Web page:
FOMI director, Alex Dewing, takes us through some of the filming locations of British Drama AdULTHOOD. This article was written as part of the celebration of the Festival of the Moving Image, UCL’s only student run film festival, which was unfortunately canceled due to COVID-19.
When the Kidulthood series began back in 2006, the film instantly found a special place in the history of cinema. Specifically British cinema. Up until this point, when pressed to think about a film centred on teenage life in the London you might instinctively reach to Gurinder Chadha’s Bend It Like Beckham or Nicholas Hytner’s The History Boys, both of which present some of the typical British tropes found both then and now. These films follow middle-class families who live in middle-class houses and live middle-class lives. Of course, there’s nothing wrong with this but audiences, as well as filmmakers, noticed that the focus on such backgrounds left so many people’s stories off the screen. One such filmmaker being Noel Clarke, of Kidulthood and Doctor Who fame. Clarke saw that people like Sam Peel, the protagonist of the Kidulthood series, were simply left at the sidelines of films, if not completely unseen. At its core, Kidulthood wasn’t too dissimilar from other teenage dramas. It is a story about kids trying to navigate through their teenage years and find their own paths to adulthood. But these navigations take a very different course when violence, race, and social issues are things that can’t be ignored.
These elements are further explored in the series’ second film, Adulthood, and solidify the film and trilogy as an important cornerstone for capturing the realism of life in and beyond a London estate. Frantic, urban, and unflinching, Adulthood follows Sam Peel as he becomes a free man having served six years in prison following the events of Kidulthood. Now forced to confront the damage he caused and the people he hurt, he soon finds that someone is out for revenge. As well as writing and directing, Noel Clarke stars once again alongside now key names in British cinema including Adam Deacon and Scarlett Alice Johnson. This British drama is non-stop. Set among the estates of West London, AdULTHOOD looks at how far you must go for redemption, with an immediacy that feels fitting of the never-quiet streets of London. London is such an innate part of the film, it almost lives and breathes as much as the characters themselves. The locations within it aren’t extraordinary but it is their mundanity that makes it and the film so representational. So what better way to celebrate the film than to show some of those very locations, many of which you’ve probably come across yourself.
Lancaster West Estate
The unique architectural style of this West London estate that comes from its 70s design, makes it so distinct and visually interesting. The estate and its hugely diverse community was from the very beginning a key part of Adulthood and the series as a whole, as it’s not so often we see films and stories come from places such as these.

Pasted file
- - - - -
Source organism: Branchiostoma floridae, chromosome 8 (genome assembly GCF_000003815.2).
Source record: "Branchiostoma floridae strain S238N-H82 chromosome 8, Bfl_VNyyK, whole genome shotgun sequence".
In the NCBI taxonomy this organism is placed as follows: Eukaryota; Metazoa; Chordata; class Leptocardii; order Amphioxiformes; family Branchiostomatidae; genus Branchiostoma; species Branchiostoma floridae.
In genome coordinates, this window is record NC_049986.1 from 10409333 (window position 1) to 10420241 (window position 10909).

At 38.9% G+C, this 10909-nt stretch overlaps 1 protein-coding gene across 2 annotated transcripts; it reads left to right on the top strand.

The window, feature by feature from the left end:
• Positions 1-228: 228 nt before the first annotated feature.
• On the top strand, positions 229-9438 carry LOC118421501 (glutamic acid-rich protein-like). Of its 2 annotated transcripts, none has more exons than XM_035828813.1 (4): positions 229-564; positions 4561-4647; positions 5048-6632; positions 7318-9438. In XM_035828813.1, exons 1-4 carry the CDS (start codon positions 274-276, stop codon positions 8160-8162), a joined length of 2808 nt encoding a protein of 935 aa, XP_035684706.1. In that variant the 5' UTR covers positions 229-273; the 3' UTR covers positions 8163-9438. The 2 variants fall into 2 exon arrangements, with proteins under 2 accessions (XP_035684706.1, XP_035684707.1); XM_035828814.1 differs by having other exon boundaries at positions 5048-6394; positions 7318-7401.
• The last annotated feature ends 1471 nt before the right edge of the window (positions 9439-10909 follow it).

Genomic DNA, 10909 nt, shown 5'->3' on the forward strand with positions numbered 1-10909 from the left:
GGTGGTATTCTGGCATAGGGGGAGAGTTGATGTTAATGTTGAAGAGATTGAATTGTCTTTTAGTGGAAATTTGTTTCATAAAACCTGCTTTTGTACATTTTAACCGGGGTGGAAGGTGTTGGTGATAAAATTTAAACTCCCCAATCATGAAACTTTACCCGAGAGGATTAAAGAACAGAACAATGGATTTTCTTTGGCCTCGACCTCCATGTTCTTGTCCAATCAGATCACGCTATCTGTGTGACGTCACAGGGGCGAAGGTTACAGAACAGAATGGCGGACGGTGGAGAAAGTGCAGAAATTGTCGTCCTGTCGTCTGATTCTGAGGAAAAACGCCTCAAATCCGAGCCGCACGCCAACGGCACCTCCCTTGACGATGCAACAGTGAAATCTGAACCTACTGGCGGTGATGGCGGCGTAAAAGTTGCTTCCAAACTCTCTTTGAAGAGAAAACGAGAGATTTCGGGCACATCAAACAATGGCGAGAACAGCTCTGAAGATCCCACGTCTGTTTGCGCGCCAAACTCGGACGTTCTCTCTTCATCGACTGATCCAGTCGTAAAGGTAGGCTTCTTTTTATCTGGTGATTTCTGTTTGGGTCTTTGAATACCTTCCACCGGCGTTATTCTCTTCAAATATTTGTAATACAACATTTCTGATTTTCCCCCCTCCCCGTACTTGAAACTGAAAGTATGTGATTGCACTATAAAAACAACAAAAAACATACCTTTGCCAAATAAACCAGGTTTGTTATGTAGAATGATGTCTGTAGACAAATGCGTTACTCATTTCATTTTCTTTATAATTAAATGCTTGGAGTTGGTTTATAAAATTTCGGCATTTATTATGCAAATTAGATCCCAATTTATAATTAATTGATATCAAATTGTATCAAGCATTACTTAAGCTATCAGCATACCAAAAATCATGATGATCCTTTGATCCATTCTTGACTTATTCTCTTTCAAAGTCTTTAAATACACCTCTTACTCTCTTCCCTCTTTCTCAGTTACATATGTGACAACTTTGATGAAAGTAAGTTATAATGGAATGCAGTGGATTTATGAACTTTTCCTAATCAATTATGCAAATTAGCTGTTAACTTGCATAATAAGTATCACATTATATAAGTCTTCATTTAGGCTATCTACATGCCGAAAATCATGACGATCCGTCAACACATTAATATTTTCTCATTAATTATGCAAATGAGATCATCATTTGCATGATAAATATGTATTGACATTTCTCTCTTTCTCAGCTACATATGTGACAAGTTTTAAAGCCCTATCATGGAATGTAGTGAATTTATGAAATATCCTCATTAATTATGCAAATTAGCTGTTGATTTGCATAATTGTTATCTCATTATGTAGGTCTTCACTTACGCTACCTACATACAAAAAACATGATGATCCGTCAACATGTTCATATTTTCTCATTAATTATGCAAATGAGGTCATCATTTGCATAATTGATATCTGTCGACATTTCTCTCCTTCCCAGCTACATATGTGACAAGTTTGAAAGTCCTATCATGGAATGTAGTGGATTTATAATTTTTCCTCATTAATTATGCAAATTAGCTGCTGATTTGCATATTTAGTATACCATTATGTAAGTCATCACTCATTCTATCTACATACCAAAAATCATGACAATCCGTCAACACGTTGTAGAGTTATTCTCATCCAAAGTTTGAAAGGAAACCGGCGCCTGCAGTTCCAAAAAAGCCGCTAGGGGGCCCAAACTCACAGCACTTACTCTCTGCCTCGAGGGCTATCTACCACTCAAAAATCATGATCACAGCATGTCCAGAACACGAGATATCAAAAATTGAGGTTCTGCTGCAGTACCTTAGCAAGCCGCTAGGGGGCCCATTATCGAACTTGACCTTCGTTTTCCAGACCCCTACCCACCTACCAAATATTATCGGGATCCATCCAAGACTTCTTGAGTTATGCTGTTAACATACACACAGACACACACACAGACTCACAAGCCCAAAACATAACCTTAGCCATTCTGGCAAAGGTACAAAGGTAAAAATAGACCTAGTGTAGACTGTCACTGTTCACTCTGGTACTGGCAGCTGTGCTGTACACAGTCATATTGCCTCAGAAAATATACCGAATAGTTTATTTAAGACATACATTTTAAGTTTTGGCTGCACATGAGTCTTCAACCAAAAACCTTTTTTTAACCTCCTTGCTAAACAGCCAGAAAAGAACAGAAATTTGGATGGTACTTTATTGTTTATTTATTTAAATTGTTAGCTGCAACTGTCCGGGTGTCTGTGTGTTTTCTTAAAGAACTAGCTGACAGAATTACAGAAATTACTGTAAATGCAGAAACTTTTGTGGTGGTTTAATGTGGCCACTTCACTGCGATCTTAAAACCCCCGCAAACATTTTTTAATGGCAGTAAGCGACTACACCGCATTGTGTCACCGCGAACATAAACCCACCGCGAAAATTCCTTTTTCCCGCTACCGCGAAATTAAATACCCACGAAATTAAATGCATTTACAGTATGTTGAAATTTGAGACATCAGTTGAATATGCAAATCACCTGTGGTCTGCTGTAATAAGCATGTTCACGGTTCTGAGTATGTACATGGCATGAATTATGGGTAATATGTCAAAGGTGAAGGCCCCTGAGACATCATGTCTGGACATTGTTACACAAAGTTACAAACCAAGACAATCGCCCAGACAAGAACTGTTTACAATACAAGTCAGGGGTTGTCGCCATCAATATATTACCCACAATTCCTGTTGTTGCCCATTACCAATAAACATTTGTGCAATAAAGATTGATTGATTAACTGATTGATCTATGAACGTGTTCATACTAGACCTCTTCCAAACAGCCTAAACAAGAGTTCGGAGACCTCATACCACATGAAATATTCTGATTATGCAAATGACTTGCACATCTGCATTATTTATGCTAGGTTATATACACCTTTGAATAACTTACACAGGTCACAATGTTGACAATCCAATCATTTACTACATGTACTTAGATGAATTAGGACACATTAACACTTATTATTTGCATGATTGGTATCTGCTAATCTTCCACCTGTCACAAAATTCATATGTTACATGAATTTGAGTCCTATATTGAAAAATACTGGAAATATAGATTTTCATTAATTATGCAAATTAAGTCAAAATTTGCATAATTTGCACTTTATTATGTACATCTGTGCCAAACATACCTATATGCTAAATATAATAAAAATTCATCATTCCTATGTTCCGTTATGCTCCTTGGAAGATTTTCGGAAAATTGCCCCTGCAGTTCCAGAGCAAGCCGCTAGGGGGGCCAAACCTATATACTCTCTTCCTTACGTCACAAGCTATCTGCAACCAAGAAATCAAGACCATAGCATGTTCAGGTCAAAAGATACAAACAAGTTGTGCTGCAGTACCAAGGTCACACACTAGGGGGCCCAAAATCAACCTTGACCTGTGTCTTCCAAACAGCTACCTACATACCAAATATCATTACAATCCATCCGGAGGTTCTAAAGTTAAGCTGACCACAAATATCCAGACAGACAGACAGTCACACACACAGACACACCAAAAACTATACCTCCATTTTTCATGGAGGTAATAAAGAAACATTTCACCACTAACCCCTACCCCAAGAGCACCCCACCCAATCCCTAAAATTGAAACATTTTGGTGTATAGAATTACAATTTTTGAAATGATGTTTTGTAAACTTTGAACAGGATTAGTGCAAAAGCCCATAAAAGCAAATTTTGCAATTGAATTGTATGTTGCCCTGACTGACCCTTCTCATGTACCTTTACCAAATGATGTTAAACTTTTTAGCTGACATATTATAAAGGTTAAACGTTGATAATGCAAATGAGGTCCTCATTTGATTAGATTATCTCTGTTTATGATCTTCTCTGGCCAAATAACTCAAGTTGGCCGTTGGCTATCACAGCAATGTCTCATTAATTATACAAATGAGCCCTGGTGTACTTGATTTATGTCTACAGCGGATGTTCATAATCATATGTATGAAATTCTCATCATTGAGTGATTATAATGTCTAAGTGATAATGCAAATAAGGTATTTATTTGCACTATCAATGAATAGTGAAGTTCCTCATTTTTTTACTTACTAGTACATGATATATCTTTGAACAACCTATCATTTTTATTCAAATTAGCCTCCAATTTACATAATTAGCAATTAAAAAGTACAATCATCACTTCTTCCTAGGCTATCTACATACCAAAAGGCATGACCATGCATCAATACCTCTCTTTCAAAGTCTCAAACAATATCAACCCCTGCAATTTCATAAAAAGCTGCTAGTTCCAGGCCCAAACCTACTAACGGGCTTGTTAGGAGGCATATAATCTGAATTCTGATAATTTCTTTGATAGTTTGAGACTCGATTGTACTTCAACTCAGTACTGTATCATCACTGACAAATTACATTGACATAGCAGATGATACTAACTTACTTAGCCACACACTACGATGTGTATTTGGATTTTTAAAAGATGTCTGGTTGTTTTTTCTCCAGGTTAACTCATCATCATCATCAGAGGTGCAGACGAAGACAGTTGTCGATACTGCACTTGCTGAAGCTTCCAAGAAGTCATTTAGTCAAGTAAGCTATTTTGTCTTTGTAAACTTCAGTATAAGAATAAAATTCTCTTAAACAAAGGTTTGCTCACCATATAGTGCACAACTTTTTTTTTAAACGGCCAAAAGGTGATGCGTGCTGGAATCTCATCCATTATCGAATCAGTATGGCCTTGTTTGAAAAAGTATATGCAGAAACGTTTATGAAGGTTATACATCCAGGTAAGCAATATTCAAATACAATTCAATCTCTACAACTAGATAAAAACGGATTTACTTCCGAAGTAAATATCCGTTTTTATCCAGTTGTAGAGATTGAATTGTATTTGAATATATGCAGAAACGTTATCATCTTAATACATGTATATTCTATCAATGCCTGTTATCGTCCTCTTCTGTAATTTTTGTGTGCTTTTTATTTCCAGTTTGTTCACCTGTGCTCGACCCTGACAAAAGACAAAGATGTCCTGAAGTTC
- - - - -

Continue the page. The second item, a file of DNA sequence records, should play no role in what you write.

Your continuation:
Latimer Road Station
This tube station is the site of unexpected tension as Adulthood’s cat and mouse chase almost comes to a head as Jay boards the tube at Latimer Road Station, Sam simultaneously gets off. Only once the doors are closed do the two spot each other and stare off as rage brims under the surface.
Tasty Corner Café
This uncannily nostalgic corner café is the setting for a reunion between Sam and Moony (Femi Oyeniran), one that quickly turns sour after Sam reveals his true reason for the call; he needs help finding his family and anyone who might be looking to hurt them in an act of revenge. But Moony isn’t ready to get back into that business.
Ladbroke Grove Station
A lot of Adulthood’s happenings take place around Ladbroke Grove Station and Ladbroke Grove road, including where we first meet the not-so-nice Hayden, surprisingly played by Danny Dyer with his typical geezer gruff. Characters catch buses here, stop for a chat, and are even chased down side-streets, showing how close to home even the worst of situations can be.
The confrontation between Jay (Adam Deacon) and Mooney about the death of their mutual friend years earlier, and in which Jay attempts to enlist his friends’ help in tracking down Sam, takes place both inside and out of a café next to Hammersmith Station. As their meeting shows a glimpse of how far Jay will go to take his revenge, this location made a lot of the promotional imagery for the film and can even be seen in the film’s official trailer.
Portobello Road / Tavistock Road
As a great example of Clarke’s juxtaposition of locations and actions within them, it is in this lovely area at the end of Portobello Road, known for its great Italian restaurants, that Lexi (Scarlett Alice Johnson), Adulthood’s main female protagonist gets into a fight over the location of much-sought-after cousin, Becky. It is in this same location later in the film that Lexi and Sam realise they might be of some use to each other.